Intended for healthcare professionals

Rapid response to:

Feature Christmas: Diagnosis

A gold elixir of youth in the 16th century French court

BMJ 2009; 339 doi: (Published 16 December 2009) Cite this as: BMJ 2009;339:b5311

Rapid Response:


EDITOR – Chapter 32 of Exodus narrated that when Moses was up on the
mountain, meeting with the Lord, his people grew impatient. "And when the
people saw that Moses delayed to come down out of the mount, the people
gathered themselves together unto Aaron, and said unto him, Up, make us
gods, which shall go before us; as for this Moses, the man that brought us
up out of the land of Egypt, we wot not what is become of him.'" (Exodus
32:1) They made a golden calf and substituted it for the Lord, saying it
was what brought them "out of the land of Egypt" (Exodus 32:4b). After
receiving the Ten Commandments from the Lord, Moses came down from the
mountain. He saw the people worshipping the golden calf they had made.
"Moses’ anger waxed hot." (Exodus 32:19) He took the golden calf, burned
it in fire, ground it into powder and sprinkled it upon the water. Moses
"made the children of Israel drink of it." (Exodus 32: 20) The powder
Moses sprinkled upon the water was 'gold dust'.

From the context of the passage, drinking the 'gold dust' seems to
have been some sort of punishment that was also used for suspicious
adulteress women since they believed that God equated worshipping idols
with adultery. Although in the Bible drinking gold seems to be a penalty,
gold has a long history as a therapeutic agent, first as the triturated
metal, then as a soluble salt made by the alchemists and used as an elixir
of life, later incorporated into pharmacopoeias for various illnesses,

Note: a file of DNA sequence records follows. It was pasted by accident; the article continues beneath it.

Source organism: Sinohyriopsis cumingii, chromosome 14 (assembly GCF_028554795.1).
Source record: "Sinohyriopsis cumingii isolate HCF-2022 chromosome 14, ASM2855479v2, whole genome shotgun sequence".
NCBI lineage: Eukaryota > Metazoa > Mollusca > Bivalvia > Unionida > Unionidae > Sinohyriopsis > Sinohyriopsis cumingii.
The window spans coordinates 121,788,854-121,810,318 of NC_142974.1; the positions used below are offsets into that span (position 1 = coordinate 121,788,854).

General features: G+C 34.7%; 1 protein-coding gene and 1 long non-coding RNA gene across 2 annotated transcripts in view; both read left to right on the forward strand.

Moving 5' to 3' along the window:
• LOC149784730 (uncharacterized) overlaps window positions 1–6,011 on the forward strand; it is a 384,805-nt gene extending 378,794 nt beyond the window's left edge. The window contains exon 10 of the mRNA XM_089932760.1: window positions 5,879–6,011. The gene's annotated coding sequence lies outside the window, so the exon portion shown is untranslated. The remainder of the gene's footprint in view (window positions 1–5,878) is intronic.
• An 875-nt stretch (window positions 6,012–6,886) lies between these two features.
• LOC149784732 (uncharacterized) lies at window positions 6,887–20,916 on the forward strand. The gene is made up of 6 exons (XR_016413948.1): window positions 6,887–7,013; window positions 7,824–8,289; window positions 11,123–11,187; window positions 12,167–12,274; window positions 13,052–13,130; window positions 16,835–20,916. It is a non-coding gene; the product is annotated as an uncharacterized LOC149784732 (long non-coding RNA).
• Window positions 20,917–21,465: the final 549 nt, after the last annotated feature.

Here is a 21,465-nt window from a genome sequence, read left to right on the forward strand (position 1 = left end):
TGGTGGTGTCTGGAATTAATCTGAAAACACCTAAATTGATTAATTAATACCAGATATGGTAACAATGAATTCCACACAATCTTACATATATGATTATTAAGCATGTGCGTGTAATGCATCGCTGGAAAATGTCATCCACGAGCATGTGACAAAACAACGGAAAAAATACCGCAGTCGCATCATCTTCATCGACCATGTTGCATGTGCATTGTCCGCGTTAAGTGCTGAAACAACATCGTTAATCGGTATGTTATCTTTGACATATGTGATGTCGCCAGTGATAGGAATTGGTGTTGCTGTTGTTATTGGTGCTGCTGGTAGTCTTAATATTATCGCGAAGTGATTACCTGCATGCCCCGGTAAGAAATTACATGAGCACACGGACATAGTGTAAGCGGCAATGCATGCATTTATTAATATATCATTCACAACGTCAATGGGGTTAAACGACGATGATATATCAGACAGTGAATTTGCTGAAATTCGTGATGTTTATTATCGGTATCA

currently used to treat selected medical conditions.

Historically one of the most challenging areas in alchemy has been
the production of potable gold. Since ancient time alchemists were aimed
to profit of its great therapeutic value that was supposed because of this
metal’s indestructibility. Gold was known to be insoluble in water and
other solvents available to physicians. Gold in a form that was soluble in
water has been searched during centuries.

Success in this was achieved in the eighth century A.D. by the
Arabian alchemist, Jabir ibn Hayyan (Geber). By combining hydrochloric and
nitric acid, Jabir invented aqua regia [1], one of the few substances that
can dissolve gold. Besides its obvious applications to gold extraction and
purification, this discovery would fuel the dreams and despair of
alchemists for the next thousand years. European alchemists inherited
these secrets written in two manuscripts from the ninth and tenth
centuries that still exist. In particular, the records of famous medieval
alchemists like Philippus Aureolus Theophrastus Bombastus von Hohenheim
(known as Paracelsus, 1493 - 1541) and Johan Isaäc Hollandus report
about a mysterious life elixir with almost unbelievably successful
curative qualities known as “Aurum Potabile” (the “drinkable gold of the
alchemists”) [2]. It was made from pure gold, liquefied in a secret way
and thoroughly processed in the laboratory for a couple of months [3].

Alchemists like Michael Scot, Roger Bacon, and Arnaud de Villeneuve
had already written about “Aurum potabile” and how to obtain it already in
the thirteenth century [4]. Notwithstanding, it is thanks to Paracelsus’
and others alchemists that during the early Renaissance and the following
centuries the use of potable gold was diffused, since it was expected to
be the elixir capable of curing all diseases and was employed in a wide
range of illnesses [5]. A form of fever, known as auric fever, caused by
prolonged administration of large doses of gold was described. This fever
was accompanied by profuse sweats, a very abundant flow of urine,
gastrointestinal irritation, kidney damage and other toxic effects
including increased salivary secretion. Deceases from gold intoxication
have been also described [4]. Nevertheless, low doses of ‘drinkable gold’
were considered beneficial in many conditions because gold being itself
perfect could produce perfection in the human frame. Paracelsus wrote: “Of